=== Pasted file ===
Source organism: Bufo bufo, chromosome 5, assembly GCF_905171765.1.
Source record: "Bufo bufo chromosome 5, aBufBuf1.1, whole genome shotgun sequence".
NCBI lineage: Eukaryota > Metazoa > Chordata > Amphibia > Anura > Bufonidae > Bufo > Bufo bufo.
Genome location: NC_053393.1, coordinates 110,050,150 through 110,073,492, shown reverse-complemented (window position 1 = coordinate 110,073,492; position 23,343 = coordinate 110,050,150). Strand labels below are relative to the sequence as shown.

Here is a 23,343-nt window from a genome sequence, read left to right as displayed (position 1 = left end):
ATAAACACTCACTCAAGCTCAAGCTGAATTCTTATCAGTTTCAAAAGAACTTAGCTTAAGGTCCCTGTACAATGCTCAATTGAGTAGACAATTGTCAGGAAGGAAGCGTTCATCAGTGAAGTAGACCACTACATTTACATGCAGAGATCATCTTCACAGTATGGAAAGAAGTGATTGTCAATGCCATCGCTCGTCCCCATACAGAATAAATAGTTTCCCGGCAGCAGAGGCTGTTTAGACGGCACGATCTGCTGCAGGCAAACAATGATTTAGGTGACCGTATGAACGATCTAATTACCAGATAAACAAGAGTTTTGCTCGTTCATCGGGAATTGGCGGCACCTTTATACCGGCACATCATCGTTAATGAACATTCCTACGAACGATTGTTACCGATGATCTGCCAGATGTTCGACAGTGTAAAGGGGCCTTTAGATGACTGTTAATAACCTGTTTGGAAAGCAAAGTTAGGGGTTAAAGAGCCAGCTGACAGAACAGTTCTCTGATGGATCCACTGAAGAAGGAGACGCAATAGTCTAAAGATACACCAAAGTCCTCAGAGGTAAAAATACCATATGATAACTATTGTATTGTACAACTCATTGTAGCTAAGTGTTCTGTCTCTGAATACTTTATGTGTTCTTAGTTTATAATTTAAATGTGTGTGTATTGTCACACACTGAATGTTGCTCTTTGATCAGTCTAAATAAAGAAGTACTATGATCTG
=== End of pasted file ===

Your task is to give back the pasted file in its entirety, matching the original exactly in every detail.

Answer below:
Source organism: Bufo bufo, chromosome 5, assembly GCF_905171765.1.
Source record: "Bufo bufo chromosome 5, aBufBuf1.1, whole genome shotgun sequence".
NCBI lineage: Eukaryota > Metazoa > Chordata > Amphibia > Anura > Bufonidae > Bufo > Bufo bufo.
Genome location: NC_053393.1, coordinates 110,050,150 through 110,073,492, shown reverse-complemented (window position 1 = coordinate 110,073,492; position 23,343 = coordinate 110,050,150). Strand labels below are relative to the sequence as shown.

Here is a 23,343-nt window from a genome sequence, read left to right as displayed (position 1 = left end):
ATAAACACTCACTCAAGCTCAAGCTGAATTCTTATCAGTTTCAAAAGAACTTAGCTTAAGGTCCCTGTACAATGCTCAATTGAGTAGACAATTGTCAGGAAGGAAGCGTTCATCAGTGAAGTAGACCACTACATTTACATGCAGAGATCATCTTCACAGTATGGAAAGAAGTGATTGTCAATGCCATCGCTCGTCCCCATACAGAATAAATAGTTTCCCGGCAGCAGAGGCTGTTTAGACGGCACGATCTGCTGCAGGCAAACAATGATTTAGGTGACCGTATGAACGATCTAATTACCAGATAAACAAGAGTTTTGCTCGTTCATCGGGAATTGGCGGCACCTTTATACCGGCACATCATCGTTAATGAACATTCCTACGAACGATTGTTACCGATGATCTGCCAGATGTTCGACAGTGTAAAGGGGCCTTTAGATGACTGTTAATAACCTGTTTGGAAAGCAAAGTTAGGGGTTAAAGAGCCAGCTGACAGAACAGTTCTCTGATGGATCCACTGAAGAAGGAGACGCAATAGTCTAAAGATACACCAAAGTCCTCAGAGGTAAAAATACCATATGATAACTATTGTATTGTACAACTCATTGTAGCTAAGTGTTCTGTCTCTGAATACTTTATGTGTTCTTAGTTTATAATTTAAATGTGTGTGTATTGTCACACACTGAATGTTGCTCTTTGATCAGTCTAAATAAAGAAGTACTATGATCTG